Throughout history there have been numerous idioms and adages with the word “instrument” in them, including “playing the lute to a cow” (to fall on deaf ears), “burning zithers and cooking cranes” (to ruin something perfectly wonderful), and “the lute and psaltery are in harmony” (conjugal bliss). The “instrument” referred to in all of these sayings, however, is not any instrument that most contemporary people are familiar with, but actually the guqin — an ancient seven-string Chinese zither. For instrument makers and collectors, each guqin is alive and possesses its own unique personality.
Currently underway, the Museum of World Religions’ exhibit “Chinese Zither throughout the Ages: The Art of the Guqin in Taiwan” has around 30 of the zithers from well-known collectors on display. Wu Wen-li, head of the museum’s media and marketing department, says that nearly all of the guqin on display are new instruments that were made in recent years. Besides introducing guqin-related sayings and explaining how the instrument is made, there is also an area set up that simulates the actual experience of playing the guqin.
With well over a thousand years of recorded history, there is actually a lot of knowledge to take in when learning the guqin, including names, forms, its musical notation, and the entire process of making the instrument. Anatomical terms were used for the names of the various parts of the instrument, including its head, forehead, the nape of the neck, shoulders, waist, tail, feet and gums. There are as many as 100 different types of guqin, which can typically be distinguished by how the curves are designed at the “nape of the neck” and the “waist.”
The overall measurements of the instrument have also been standardized over the years. The length of the instrument is supposed to be three chi (0.96m), six cun (1.92cm) and five fen (16mm), signifying the 365 days of the year, while the width is supposed to be six cun, symbolizing the six he (coordinations), or up, down, east, west, south and north. The top of the guqin is arched to represent the heavens, while the bottom is flat, representing the earth, alluding to the belief that “the heavens are round and the earth is square.” The top of the guqin has 13 emblems, which not only represent the notes of the octave, but also symbolize the 12 months of the year, including the largest one in the middle — the seventh emblem — representing the intercalary month on the lunar calendar.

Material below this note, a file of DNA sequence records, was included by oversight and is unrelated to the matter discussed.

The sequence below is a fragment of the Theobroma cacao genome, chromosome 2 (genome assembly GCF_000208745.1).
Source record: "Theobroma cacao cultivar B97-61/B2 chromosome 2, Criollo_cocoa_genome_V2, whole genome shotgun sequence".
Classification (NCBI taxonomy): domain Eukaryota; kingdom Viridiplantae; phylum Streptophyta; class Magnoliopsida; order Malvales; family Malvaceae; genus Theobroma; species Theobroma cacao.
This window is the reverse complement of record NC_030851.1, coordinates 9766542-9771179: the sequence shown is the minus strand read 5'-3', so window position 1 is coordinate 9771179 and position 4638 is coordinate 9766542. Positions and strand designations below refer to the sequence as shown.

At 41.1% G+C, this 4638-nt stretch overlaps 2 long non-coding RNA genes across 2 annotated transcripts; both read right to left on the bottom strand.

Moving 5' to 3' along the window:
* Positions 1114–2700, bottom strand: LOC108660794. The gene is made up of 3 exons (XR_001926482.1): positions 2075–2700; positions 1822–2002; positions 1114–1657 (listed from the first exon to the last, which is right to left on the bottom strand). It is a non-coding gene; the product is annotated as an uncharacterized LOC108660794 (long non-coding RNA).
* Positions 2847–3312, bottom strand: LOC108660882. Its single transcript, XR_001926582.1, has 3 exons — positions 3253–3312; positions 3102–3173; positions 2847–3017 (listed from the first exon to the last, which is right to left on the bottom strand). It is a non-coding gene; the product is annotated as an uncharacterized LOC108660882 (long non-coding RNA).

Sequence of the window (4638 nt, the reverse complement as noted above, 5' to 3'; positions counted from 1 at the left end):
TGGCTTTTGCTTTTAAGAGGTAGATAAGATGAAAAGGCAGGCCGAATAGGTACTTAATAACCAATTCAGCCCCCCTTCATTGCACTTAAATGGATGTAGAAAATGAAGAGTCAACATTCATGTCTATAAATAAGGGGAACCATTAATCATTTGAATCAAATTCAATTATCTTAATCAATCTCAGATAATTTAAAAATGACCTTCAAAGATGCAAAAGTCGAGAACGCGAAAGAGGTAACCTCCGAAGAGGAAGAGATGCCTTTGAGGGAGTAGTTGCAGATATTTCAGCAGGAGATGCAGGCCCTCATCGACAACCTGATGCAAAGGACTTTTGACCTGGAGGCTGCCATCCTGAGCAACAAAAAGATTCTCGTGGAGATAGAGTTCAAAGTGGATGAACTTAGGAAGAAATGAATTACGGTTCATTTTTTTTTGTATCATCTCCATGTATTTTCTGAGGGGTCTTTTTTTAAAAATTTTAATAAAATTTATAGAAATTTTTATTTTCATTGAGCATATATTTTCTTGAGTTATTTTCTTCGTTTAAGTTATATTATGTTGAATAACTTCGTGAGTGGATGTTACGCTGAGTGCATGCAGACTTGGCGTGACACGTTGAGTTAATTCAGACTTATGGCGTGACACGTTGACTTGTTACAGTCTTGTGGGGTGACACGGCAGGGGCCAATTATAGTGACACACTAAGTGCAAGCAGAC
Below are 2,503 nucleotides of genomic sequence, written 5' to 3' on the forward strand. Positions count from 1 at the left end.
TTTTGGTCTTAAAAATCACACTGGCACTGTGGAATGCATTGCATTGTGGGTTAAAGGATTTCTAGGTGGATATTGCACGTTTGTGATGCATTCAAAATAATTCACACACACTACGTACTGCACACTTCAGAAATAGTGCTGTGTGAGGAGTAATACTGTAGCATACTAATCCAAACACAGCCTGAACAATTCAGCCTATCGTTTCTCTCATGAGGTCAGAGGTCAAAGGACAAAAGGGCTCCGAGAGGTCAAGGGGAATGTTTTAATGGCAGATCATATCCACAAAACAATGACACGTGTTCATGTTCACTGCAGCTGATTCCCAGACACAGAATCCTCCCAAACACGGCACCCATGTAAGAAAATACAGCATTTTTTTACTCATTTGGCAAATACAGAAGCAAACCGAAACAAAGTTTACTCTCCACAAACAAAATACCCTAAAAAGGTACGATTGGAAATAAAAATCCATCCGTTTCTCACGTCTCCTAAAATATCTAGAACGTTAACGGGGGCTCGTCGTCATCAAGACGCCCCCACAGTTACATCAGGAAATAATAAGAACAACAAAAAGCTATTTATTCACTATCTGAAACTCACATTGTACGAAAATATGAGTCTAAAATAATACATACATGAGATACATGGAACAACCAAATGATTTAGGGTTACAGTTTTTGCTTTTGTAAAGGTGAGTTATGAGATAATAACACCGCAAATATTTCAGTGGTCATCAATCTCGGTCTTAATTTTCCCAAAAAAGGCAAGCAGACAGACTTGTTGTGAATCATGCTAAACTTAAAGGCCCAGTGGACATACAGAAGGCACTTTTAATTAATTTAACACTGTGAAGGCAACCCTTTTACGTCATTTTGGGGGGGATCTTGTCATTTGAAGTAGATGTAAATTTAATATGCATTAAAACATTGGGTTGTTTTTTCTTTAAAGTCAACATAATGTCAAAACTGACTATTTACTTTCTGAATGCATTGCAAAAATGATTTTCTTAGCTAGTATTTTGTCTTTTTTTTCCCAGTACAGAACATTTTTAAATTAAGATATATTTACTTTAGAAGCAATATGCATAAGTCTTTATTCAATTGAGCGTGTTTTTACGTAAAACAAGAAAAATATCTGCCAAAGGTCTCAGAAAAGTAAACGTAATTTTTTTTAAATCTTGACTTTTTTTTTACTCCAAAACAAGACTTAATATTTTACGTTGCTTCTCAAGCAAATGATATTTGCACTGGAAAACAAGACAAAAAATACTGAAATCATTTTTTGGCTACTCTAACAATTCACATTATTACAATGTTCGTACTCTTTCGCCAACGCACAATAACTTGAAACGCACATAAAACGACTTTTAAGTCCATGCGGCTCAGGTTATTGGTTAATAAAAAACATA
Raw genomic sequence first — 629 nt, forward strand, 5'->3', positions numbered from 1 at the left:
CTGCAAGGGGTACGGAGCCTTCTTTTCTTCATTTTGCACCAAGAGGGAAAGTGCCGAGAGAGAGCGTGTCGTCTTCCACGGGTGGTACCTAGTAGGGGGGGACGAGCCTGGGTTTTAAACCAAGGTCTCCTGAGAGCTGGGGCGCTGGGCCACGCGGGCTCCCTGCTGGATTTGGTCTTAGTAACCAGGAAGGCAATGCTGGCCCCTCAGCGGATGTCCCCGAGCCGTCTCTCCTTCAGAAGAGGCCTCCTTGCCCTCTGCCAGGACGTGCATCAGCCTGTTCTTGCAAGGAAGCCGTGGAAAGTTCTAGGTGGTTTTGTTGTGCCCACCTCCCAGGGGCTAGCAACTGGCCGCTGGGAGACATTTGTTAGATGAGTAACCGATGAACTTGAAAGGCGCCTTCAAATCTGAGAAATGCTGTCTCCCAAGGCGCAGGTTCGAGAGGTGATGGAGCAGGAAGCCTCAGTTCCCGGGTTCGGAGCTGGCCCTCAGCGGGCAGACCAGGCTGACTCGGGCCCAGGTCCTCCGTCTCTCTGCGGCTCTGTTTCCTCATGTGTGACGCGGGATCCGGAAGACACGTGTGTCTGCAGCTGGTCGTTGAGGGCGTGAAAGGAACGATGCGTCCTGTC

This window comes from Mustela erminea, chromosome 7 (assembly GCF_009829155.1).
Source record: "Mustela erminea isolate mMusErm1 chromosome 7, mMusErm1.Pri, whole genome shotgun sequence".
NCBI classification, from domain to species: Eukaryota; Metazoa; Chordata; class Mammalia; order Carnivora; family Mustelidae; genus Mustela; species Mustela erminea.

The museum has teamed up with Fu Jen Catholic University’s Department of Religious Studies, Fu Jen’s Tsung Hsuan Guqin Society and the Taiwan Tzung Hsuan Taoist Culture Research Society in organizing the exhibit. But what does the guqin have to do with religion? Wu says that the instrument, aside from being used to play music, has also served a spiritual purpose throughout history, being used to purify the mind and promote good qi in the body, which from a modern perspective gives the instrument a certain religious significance, similar to how yoga and taichi originated from traditional religious practices. The museum’s Web site is http://www.mwr.org.tw. The exhibit will be on display until Jan. 20 next year.
(Liberty Times, Translated by Kyle Jeffcoat)